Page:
About 94 per cent of students returned to class in the Kamloops-Thompson school district for orientation last week, while the distance learning program saw an enrolement increase of more than 400.
Students across School District 73 were back in the classroom to go over health protocols and the new cohort learning model B.C. has implemented for the 2020-2021 school year to curb the potential spread of COVID-19.
Regular classes began Monday.
Preliminary enrolment results released by SD73 show 13,818 students, compared to about 14,645 at the end of September last year. SD73 projects Sept. 30 enrolment in 2020 to be 14,717.
Elementary enrolment was at 95.3 per cent between Grade 1 and 7 with 7,475 students compared to 7,844 enrolled last September.
Meanwhile, 94 per cent of secondary students between Grade 8 and 12 were back in class with 5,327 students compared to last September’s 5,670.
Across the board there are 827 fewer students in class than there were in September 2019 and currently nearly 900 fewer than SD73 had projected for the start of this year.
There has, however, been a sizeable bump to SD73’s distance learning enrolment and home schooling.
For the past two years the school district’s distance learning program, known as @KOOL, has had an enrolment of about 186 students. As of Sept. 11 that enrolment stands at 623 — 268 students between kindergarten and Grade 4, 178 from Grades 5 to 7, 101 in Grades 8 and 9 and 76 between Grades 10 to 12.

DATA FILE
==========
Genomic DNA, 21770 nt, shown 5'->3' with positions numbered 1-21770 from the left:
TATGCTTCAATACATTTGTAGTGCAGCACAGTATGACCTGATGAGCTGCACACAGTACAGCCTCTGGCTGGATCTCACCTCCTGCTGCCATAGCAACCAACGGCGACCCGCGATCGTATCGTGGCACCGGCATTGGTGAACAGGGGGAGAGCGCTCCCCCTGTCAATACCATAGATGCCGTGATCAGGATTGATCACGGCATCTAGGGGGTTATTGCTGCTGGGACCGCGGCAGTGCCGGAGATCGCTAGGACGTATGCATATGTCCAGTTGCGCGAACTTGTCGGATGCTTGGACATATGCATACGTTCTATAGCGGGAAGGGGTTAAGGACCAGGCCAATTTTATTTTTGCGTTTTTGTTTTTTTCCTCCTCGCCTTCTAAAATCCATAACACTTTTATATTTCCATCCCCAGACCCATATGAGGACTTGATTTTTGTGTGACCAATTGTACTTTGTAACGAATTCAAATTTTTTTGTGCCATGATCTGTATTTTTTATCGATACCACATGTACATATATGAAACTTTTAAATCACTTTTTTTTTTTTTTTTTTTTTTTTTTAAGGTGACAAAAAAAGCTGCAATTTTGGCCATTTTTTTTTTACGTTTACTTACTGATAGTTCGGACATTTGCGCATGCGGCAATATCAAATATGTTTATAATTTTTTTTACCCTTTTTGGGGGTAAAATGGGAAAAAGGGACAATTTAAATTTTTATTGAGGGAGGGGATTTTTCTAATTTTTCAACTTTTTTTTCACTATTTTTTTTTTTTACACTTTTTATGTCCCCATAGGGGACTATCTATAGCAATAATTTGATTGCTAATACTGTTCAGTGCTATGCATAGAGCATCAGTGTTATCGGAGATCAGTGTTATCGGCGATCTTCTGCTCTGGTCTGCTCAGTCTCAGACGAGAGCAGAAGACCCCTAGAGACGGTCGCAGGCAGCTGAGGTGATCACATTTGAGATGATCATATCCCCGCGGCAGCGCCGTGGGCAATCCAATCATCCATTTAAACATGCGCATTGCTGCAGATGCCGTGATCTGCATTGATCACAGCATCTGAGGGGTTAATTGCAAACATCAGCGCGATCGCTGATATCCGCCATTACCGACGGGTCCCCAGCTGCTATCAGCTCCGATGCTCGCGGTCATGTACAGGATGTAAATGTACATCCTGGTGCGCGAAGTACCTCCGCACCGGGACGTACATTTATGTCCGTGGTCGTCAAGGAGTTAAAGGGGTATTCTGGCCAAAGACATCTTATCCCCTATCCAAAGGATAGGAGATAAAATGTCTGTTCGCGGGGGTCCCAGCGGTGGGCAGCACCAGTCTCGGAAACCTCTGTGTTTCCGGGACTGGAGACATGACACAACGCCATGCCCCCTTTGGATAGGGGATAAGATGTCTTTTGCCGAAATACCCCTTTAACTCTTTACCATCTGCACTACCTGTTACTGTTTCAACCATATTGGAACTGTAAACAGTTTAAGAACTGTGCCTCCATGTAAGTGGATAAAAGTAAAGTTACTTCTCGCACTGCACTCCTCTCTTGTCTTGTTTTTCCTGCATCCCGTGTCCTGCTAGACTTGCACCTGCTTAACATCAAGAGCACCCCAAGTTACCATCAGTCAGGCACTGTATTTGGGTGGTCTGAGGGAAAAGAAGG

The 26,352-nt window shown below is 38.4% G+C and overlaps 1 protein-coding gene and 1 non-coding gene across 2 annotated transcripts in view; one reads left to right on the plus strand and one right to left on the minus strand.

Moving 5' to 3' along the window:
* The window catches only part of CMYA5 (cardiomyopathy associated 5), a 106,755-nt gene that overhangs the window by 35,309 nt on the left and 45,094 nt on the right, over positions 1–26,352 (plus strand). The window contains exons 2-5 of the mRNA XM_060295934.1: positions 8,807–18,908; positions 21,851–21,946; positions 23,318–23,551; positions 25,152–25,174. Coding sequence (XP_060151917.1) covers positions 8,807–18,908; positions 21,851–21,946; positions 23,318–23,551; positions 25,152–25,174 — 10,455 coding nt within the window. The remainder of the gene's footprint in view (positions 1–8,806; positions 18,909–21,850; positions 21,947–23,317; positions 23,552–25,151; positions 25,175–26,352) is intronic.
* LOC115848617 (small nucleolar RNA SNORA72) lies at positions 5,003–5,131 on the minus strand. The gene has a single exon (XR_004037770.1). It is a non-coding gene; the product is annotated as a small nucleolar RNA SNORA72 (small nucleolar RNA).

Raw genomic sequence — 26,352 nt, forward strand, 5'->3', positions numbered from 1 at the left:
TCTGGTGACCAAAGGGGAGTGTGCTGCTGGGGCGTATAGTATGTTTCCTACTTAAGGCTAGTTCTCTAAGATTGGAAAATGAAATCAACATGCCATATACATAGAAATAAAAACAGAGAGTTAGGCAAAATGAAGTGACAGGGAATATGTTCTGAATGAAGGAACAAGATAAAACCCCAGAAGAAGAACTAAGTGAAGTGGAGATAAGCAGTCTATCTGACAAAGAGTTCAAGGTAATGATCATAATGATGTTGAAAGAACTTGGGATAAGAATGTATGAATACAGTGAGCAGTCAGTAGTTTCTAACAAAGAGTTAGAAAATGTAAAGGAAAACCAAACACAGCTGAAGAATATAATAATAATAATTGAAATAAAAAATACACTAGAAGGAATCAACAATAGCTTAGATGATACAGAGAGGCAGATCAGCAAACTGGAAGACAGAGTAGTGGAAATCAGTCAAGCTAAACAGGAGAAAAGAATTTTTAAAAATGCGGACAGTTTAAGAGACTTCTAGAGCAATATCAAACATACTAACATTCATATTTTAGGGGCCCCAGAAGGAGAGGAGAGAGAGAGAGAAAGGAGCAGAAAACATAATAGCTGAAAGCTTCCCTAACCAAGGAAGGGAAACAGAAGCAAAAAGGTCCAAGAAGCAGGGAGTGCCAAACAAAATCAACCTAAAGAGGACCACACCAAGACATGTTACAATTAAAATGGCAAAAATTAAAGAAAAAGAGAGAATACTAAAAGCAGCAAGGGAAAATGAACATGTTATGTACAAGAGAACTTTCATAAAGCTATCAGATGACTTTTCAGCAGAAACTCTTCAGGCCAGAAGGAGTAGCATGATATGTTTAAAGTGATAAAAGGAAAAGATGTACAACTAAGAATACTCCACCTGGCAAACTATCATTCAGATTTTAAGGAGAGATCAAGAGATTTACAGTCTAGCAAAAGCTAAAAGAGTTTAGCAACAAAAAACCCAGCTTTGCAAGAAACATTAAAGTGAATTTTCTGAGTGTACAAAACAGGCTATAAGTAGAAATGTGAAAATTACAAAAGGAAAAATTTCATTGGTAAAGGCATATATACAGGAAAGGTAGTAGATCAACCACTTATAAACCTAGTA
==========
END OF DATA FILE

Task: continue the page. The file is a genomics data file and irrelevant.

SD73, however, anticipates some students will move from @KOOL and home schooling back to their neighbourhood schools as the year progresses.
The school district is required to submit student enrolment data to the Ministry of Education as of Sept. 30 each year for per student funding.
Following the initial submission, there is a period of data verification by the ministry to account for duplicate enrolments. The province then issues an echo report in about the third week of October.
SD73 interim superintendent Terry Sullivan told KTW that while there could be a funding gap from reduced enrolment — given that the district receives varying levels of funding per student given the program in which they are enrolled — he is confident the Ministry of Education will accommodate a shortfall.
Sullivan directed teachers to reach out to parents ahead of orientation last week to see how many students will be in class this year, as well as seek their advice on the learning models they’d like to see.
In a memo sent out Monday, the district noted there is some confusion between homeschooling, distance learning like
@KOOL and hybrid programs, with many parents requesting something like the offerings made in June.
SD73 schools, however, are not offering hybrid programs except for some case-by-case scenarios.
The provincial government is asking districts to include Indigenous student and family contexts as part of the considerations, and aboriginal education workers may be asked to support those who qualify for hybrid supports, the memo read.